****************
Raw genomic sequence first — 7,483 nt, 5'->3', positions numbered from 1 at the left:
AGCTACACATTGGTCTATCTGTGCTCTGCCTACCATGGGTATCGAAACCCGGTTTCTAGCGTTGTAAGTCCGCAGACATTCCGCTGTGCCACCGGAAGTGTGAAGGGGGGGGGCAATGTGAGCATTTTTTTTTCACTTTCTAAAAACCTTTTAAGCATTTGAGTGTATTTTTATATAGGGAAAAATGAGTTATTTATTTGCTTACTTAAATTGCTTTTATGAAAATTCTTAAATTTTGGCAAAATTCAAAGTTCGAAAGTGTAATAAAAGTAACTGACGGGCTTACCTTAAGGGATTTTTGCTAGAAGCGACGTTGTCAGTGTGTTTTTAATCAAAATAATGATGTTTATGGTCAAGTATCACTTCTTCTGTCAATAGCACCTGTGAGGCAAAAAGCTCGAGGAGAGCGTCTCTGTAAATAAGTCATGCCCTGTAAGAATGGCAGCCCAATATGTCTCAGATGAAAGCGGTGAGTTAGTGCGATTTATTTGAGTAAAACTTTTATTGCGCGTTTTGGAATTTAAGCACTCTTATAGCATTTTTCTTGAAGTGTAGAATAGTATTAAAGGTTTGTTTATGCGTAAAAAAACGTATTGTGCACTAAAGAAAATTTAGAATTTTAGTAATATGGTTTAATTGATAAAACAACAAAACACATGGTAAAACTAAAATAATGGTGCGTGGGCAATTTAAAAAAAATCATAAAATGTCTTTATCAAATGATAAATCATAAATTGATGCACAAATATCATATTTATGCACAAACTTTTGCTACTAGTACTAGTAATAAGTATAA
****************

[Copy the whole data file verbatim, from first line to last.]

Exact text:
Raw genomic sequence first — 7,483 nt, 5'->3', positions numbered from 1 at the left:
AGCTACACATTGGTCTATCTGTGCTCTGCCTACCATGGGTATCGAAACCCGGTTTCTAGCGTTGTAAGTCCGCAGACATTCCGCTGTGCCACCGGAAGTGTGAAGGGGGGGGGCAATGTGAGCATTTTTTTTTCACTTTCTAAAAACCTTTTAAGCATTTGAGTGTATTTTTATATAGGGAAAAATGAGTTATTTATTTGCTTACTTAAATTGCTTTTATGAAAATTCTTAAATTTTGGCAAAATTCAAAGTTCGAAAGTGTAATAAAAGTAACTGACGGGCTTACCTTAAGGGATTTTTGCTAGAAGCGACGTTGTCAGTGTGTTTTTAATCAAAATAATGATGTTTATGGTCAAGTATCACTTCTTCTGTCAATAGCACCTGTGAGGCAAAAAGCTCGAGGAGAGCGTCTCTGTAAATAAGTCATGCCCTGTAAGAATGGCAGCCCAATATGTCTCAGATGAAAGCGGTGAGTTAGTGCGATTTATTTGAGTAAAACTTTTATTGCGCGTTTTGGAATTTAAGCACTCTTATAGCATTTTTCTTGAAGTGTAGAATAGTATTAAAGGTTTGTTTATGCGTAAAAAAACGTATTGTGCACTAAAGAAAATTTAGAATTTTAGTAATATGGTTTAATTGATAAAACAACAAAACACATGGTAAAACTAAAATAATGGTGCGTGGGCAATTTAAAAAAAATCATAAAATGTCTTTATCAAATGATAAATCATAAATTGATGCACAAATATCATATTTATGCACAAACTTTTGCTACTAGTACTAGTAATAAGTATAA